April 4, 2021
Marlene Milasus, OSB, Benedictine Sisters of Elizabeth, NJ
When I do a talk on the liturgy, and especially on Eucharist or on the Church year, I usually begin by asking the participants to reflect silently for a few minutes on some significant turning point in their lives. I don’t ask them to share their turning points, but I do ask them to consider that a real turning point has three qualities: 1) it takes you irrevocably from an old life to a new life; 2) it grows as time passes, taking on new and deeper meaning; 3) it can be celebrated over and over, perhaps publicly, always personally, even if the celebration is simply the memory that “on this day…..(fill in the blank) happened.”
What we celebrate today, on Easter Sunday, is the culmination of the last four days, beginning with the Mass of the Lord’s Supper on Holy Thursday, continuing through the Liturgy of the Lord’s Passion on Good Friday, moving quietly through the seeming emptiness of Holy Saturday, and finally climaxing at the Easter Vigil and Easter Sunday celebrations. We celebrate our own Passover in the passing of Jesus through death to new, resurrected life, as we renew our baptismal commitment. If we reside in a parish, we have the delightful opportunity to witness the initiation of new members into the Christian community – a turning point for them, and a renewal of our own.
Easter marks the definitive turning point not only for each of us as fully initiated Christians, but for the history of the world…whether the world knows it or not. The Resurrection of Jesus changed everything, permanently and irrevocably. The question is how deeply we are willing to enter into the ongoing process of that change.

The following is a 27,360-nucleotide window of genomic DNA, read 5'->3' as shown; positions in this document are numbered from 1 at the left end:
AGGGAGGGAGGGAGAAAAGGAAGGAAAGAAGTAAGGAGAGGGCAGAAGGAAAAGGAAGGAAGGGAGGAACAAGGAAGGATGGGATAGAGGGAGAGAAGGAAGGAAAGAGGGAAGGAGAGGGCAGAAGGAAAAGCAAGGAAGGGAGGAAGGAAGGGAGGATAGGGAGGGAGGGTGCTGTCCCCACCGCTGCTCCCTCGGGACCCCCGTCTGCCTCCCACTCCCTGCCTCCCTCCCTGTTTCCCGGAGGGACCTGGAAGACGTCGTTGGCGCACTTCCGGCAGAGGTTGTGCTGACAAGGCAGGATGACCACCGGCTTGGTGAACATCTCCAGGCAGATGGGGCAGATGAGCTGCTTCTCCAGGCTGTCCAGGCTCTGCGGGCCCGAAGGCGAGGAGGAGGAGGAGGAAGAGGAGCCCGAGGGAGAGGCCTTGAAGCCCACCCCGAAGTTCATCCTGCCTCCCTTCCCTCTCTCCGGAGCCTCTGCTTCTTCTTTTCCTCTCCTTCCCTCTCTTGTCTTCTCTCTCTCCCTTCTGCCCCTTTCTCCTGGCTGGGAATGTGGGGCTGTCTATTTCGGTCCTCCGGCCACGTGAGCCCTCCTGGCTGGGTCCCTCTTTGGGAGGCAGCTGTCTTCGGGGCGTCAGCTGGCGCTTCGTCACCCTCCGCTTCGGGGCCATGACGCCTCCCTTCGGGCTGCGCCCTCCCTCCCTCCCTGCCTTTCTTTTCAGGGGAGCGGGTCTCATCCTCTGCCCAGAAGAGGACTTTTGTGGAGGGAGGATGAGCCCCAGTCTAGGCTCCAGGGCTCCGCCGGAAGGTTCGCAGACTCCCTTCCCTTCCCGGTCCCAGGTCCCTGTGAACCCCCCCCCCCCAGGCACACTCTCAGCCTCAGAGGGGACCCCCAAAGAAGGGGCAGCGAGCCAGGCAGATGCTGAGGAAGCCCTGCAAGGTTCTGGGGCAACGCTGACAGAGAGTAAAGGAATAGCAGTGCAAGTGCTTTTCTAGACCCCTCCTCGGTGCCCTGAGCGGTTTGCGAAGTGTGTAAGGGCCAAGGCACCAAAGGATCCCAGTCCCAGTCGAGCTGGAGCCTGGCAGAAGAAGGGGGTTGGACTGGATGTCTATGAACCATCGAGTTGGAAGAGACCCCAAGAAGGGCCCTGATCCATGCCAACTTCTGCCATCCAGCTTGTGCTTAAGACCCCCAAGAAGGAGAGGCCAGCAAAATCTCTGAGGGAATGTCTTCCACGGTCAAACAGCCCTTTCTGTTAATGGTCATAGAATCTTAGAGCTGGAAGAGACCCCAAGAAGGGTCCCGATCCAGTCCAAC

As we delight in the fragrance of Easter lilies, the spring song of birds, the enjoyment (even if socially-distanced) of the company of others at festive liturgies and meals, let’s remember that this turning point is serious. It’s taken us to a new life; its meaning increases and challenges us day by day; it invites us to celebrate it again and again, not only during this sacred time of the year, but every day as we try to nudge our pandemic-weary world to something newer and better. Perhaps we are all being invited to lives that are quieter, simpler, more contented with the here-and-now, more aware that everything we do has an impact on everything and everyone else. We are gifted with Jesus’ new life so that we can in turn pass, with Jesus, in a daily dying-and-rising that enlarges our spirits and invites God’s beloved world to the same new life.
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Sister Marlene Milasus is a member of Benedictine Sisters of Elizabeth, NJ, St Walburga Monastery. Currently, she is serving as community treasurer and liturgist. She works in a monastery retreat program and is a licensed New Jersey boiler operator!